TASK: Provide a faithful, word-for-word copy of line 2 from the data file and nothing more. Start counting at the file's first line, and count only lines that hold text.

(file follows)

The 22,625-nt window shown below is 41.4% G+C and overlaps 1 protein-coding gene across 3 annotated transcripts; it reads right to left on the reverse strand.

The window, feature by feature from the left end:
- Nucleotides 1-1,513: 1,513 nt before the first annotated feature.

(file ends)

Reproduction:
The window, feature by feature from the left end: